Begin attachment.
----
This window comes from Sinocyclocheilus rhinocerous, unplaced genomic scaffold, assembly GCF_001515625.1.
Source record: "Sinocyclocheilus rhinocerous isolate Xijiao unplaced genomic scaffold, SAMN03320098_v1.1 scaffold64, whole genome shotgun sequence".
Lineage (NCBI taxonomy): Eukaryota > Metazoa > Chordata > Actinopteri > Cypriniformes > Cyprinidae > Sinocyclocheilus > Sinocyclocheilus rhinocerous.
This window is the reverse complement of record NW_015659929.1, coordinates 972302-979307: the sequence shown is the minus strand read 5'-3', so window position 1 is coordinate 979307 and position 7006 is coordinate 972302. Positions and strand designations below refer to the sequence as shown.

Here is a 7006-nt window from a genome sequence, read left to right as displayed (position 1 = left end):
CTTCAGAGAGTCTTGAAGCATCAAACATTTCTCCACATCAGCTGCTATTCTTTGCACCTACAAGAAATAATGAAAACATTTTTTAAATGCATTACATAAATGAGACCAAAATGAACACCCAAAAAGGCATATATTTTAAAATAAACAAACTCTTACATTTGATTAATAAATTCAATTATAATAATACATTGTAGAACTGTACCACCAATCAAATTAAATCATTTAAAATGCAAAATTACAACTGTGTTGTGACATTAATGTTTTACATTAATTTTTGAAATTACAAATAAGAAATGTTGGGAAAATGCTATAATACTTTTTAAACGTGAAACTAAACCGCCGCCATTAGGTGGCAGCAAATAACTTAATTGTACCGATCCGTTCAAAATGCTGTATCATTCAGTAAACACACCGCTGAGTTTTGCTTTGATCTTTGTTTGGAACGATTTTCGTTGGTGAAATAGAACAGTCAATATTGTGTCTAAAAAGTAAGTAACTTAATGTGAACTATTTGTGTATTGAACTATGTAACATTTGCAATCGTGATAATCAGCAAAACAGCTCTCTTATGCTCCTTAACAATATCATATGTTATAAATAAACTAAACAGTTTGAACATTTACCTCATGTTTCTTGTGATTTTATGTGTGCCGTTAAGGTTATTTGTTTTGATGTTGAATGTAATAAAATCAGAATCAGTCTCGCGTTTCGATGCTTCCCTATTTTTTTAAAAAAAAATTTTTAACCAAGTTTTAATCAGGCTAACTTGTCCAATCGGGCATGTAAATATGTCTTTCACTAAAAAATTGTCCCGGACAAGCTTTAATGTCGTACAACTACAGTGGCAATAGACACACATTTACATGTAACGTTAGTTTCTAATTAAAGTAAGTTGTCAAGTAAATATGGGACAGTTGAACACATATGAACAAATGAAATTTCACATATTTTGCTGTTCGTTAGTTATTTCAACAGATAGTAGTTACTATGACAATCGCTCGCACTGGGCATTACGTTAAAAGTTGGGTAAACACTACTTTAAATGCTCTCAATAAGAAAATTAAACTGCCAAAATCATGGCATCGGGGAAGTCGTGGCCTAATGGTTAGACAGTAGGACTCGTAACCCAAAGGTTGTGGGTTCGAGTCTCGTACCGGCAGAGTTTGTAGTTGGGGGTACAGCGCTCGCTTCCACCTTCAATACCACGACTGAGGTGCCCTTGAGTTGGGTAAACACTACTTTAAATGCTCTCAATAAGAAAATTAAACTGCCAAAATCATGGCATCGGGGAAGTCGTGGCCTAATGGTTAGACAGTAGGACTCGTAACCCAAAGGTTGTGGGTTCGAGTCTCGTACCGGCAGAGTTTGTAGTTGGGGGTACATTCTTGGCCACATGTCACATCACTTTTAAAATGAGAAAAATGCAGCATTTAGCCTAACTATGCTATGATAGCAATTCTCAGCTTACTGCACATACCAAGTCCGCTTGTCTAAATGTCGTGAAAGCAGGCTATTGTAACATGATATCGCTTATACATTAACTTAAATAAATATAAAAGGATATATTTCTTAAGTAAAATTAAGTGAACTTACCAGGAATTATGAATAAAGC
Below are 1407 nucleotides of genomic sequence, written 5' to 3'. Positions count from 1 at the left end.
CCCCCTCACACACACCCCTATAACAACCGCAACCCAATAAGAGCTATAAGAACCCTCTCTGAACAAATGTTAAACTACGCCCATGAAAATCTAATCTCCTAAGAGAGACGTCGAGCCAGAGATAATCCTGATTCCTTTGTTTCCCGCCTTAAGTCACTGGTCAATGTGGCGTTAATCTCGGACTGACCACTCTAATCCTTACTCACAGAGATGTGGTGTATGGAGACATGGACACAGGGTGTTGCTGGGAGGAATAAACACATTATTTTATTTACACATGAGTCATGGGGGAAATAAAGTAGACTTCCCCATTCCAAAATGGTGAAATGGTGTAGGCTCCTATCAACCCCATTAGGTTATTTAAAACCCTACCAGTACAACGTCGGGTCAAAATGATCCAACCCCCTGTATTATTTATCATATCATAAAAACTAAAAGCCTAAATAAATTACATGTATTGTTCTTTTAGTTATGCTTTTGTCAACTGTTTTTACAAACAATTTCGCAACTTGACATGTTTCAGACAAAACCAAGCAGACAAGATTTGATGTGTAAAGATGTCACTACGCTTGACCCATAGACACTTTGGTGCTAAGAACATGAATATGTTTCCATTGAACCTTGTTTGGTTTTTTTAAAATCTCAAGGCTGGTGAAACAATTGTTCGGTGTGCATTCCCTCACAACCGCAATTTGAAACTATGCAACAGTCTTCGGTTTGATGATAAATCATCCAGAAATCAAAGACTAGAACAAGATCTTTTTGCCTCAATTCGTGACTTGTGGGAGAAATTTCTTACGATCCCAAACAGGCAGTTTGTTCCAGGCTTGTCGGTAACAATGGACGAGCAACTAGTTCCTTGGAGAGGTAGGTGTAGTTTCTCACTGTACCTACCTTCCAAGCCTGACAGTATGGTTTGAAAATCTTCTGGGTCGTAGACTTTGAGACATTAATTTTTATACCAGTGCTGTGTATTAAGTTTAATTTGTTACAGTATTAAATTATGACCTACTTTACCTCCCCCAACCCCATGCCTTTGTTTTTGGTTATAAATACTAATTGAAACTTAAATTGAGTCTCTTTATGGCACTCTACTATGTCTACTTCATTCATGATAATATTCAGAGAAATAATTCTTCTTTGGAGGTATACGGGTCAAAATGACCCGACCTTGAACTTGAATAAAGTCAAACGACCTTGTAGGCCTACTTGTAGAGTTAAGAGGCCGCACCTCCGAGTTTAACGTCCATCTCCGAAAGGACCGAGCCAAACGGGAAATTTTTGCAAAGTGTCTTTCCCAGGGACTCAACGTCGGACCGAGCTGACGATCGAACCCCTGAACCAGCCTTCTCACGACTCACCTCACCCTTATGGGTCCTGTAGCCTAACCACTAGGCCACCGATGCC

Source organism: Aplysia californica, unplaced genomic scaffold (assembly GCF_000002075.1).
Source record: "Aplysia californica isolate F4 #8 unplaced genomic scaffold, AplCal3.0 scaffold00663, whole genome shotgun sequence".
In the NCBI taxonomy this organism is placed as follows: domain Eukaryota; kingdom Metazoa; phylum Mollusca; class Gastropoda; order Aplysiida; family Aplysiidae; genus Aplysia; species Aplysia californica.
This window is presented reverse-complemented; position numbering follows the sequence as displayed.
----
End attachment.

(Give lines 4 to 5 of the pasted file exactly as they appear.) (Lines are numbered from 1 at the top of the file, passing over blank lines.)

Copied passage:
This window is the reverse complement of record NW_015659929.1, coordinates 972302-979307: the sequence shown is the minus strand read 5'-3', so window position 1 is coordinate 979307 and position 7006 is coordinate 972302. Positions and strand designations below refer to the sequence as shown.

Here is a 7006-nt window from a genome sequence, read left to right as displayed (position 1 = left end):